Why does Ralph tell the other boys Piggy’s nickname?
Ralph may be a generally sympathetic character and the nearest thing to a hero in the story. But when all's said and done, he's still just a boy and not a saint. So, like the immature young man he is, he'll do and say things that he really shouldn't. Ralph, no less than the other boys on the island, initially revels in his new-found freedom. But unlike them, he soon gets down to the practical business of arranging some semblance of order and civilization on the island.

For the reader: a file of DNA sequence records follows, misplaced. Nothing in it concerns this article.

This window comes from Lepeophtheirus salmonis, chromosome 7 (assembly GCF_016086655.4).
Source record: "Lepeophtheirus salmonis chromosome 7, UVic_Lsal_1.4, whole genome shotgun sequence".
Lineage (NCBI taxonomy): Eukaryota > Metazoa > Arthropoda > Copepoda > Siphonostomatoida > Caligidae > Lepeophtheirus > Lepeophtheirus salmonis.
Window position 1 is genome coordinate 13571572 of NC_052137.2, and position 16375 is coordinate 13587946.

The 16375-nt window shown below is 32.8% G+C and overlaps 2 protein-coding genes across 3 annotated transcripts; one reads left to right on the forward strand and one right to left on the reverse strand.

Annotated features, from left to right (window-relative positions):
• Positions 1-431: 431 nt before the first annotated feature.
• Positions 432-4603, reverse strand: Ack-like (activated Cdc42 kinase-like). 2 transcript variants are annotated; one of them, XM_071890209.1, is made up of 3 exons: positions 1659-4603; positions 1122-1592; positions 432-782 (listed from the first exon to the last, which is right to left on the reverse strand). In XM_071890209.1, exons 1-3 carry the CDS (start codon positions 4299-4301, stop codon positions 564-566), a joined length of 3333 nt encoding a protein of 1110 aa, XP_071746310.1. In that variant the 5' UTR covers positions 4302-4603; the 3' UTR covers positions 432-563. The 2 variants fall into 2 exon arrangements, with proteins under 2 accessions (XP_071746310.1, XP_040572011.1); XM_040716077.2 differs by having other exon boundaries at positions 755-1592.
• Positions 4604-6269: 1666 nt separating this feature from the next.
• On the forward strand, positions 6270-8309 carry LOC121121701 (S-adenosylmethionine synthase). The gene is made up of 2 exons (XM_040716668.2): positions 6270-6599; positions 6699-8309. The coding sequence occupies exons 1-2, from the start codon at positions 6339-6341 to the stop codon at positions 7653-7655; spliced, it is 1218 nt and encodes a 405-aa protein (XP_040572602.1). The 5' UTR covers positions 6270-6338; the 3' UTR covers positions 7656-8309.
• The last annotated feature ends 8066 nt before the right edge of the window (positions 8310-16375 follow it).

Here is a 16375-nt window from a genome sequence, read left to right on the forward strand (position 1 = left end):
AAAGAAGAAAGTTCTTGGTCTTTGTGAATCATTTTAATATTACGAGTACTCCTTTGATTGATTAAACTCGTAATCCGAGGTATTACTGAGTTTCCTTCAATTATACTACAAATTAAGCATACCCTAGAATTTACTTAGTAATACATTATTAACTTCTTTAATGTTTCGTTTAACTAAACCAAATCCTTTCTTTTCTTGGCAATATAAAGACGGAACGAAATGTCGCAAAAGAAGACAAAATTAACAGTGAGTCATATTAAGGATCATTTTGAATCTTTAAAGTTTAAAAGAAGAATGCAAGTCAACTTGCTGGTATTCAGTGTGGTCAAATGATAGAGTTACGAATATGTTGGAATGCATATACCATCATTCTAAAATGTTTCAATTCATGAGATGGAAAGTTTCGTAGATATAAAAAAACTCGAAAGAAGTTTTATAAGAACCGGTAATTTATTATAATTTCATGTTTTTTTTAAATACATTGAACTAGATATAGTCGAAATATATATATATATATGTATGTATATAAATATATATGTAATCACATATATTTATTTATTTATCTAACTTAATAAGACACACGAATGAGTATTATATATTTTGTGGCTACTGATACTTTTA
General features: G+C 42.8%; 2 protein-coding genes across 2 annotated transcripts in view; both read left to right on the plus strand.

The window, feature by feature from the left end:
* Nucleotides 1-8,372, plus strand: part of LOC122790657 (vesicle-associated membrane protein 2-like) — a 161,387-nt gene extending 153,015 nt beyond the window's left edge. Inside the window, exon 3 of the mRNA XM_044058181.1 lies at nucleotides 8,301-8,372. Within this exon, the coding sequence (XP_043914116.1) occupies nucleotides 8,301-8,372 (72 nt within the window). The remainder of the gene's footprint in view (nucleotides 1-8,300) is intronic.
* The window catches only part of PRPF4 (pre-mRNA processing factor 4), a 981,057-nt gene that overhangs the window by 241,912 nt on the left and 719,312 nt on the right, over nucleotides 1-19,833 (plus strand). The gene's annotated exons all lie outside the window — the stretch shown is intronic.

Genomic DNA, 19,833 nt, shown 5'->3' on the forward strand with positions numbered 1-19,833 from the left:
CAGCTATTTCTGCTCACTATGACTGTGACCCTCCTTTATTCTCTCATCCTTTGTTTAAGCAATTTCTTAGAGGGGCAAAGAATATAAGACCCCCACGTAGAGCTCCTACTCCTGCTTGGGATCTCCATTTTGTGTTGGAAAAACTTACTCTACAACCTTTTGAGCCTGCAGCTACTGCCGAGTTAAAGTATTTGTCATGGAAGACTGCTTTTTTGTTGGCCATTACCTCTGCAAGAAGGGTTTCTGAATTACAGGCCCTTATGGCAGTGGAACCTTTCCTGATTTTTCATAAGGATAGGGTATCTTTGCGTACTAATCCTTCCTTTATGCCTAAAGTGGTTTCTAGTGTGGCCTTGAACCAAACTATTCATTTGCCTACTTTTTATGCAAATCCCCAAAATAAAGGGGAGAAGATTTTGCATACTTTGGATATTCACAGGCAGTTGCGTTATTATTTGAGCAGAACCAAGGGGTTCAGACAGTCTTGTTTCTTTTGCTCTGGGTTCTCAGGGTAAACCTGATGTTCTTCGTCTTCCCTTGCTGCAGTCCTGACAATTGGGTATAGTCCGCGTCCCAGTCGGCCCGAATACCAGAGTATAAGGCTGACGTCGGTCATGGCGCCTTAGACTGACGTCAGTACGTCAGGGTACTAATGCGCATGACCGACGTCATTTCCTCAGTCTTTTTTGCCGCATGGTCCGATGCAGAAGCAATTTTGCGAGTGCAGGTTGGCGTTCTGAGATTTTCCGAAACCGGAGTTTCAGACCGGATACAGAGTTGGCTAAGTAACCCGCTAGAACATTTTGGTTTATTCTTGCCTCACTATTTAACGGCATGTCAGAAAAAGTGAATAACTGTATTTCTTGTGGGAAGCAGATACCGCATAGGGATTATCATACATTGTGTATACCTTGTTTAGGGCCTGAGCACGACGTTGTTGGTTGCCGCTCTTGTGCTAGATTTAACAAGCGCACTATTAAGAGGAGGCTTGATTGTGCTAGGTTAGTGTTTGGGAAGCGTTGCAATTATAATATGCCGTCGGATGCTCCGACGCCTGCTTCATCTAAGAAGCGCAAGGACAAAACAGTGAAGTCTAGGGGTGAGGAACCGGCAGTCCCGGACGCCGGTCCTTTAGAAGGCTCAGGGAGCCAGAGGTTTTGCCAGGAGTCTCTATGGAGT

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Ralph considers himself the leader of the boys. When another boy refers to Piggy as "Fatty" Ralph corrects him. Ralph reminds him that Piggy is better than Fatty. Piggy wants to "go along to get along" however the interaction serves to show that Ralph is really the boss and will do what he likes, regardless of what he is asked. More than just asserting his power, Ralph is someone who needs to label people on the island because he feels out of control and vulnerable and deciding who each boy will be, adds to his power and domination over the boys. This is illustrated when Piggy is unable to get the other boys to give them their names so he can make a list. Without Ralph around, to legitimize Piggy, he is powerless and therefore not a threat to Ralph. It's significant that the given name of the character Piggy is not revealed at all in the book. That is a device Golding used to show the hierarchy of the group and how all become who their leader decides will be.